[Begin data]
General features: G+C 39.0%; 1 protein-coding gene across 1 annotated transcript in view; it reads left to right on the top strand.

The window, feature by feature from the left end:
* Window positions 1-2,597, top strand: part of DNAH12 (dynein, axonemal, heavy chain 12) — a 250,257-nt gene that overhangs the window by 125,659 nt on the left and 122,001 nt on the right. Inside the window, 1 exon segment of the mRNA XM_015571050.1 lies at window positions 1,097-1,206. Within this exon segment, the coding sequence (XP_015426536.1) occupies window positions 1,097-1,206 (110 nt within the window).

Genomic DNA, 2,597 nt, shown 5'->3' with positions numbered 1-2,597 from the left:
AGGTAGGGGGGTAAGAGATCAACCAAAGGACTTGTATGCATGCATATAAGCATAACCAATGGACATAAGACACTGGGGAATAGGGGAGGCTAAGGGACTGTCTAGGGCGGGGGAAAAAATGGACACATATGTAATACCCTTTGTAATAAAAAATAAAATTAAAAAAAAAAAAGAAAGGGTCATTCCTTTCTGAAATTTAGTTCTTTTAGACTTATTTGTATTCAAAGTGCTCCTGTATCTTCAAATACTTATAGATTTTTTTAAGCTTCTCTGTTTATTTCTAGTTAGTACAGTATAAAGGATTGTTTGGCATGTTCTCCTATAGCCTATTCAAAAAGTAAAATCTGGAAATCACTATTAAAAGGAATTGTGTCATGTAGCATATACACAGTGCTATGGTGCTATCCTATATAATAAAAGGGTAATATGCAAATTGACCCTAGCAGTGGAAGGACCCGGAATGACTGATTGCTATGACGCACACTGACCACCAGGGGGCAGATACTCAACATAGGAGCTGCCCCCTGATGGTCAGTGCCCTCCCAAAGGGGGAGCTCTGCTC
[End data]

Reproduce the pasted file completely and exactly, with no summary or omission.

General features: G+C 39.0%; 1 protein-coding gene across 1 annotated transcript in view; it reads left to right on the top strand.

The window, feature by feature from the left end:
* Window positions 1-2,597, top strand: part of DNAH12 (dynein, axonemal, heavy chain 12) — a 250,257-nt gene that overhangs the window by 125,659 nt on the left and 122,001 nt on the right. Inside the window, 1 exon segment of the mRNA XM_015571050.1 lies at window positions 1,097-1,206. Within this exon segment, the coding sequence (XP_015426536.1) occupies window positions 1,097-1,206 (110 nt within the window).

Genomic DNA, 2,597 nt, shown 5'->3' with positions numbered 1-2,597 from the left:
AGGTAGGGGGGTAAGAGATCAACCAAAGGACTTGTATGCATGCATATAAGCATAACCAATGGACATAAGACACTGGGGAATAGGGGAGGCTAAGGGACTGTCTAGGGCGGGGGAAAAAATGGACACATATGTAATACCCTTTGTAATAAAAAATAAAATTAAAAAAAAAAAAGAAAGGGTCATTCCTTTCTGAAATTTAGTTCTTTTAGACTTATTTGTATTCAAAGTGCTCCTGTATCTTCAAATACTTATAGATTTTTTTAAGCTTCTCTGTTTATTTCTAGTTAGTACAGTATAAAGGATTGTTTGGCATGTTCTCCTATAGCCTATTCAAAAAGTAAAATCTGGAAATCACTATTAAAAGGAATTGTGTCATGTAGCATATACACAGTGCTATGGTGCTATCCTATATAATAAAAGGGTAATATGCAAATTGACCCTAGCAGTGGAAGGACCCGGAATGACTGATTGCTATGACGCACACTGACCACCAGGGGGCAGATACTCAACATAGGAGCTGCCCCCTGATGGTCAGTGCCCTCCCAAAGGGGGAGCTCTGCTC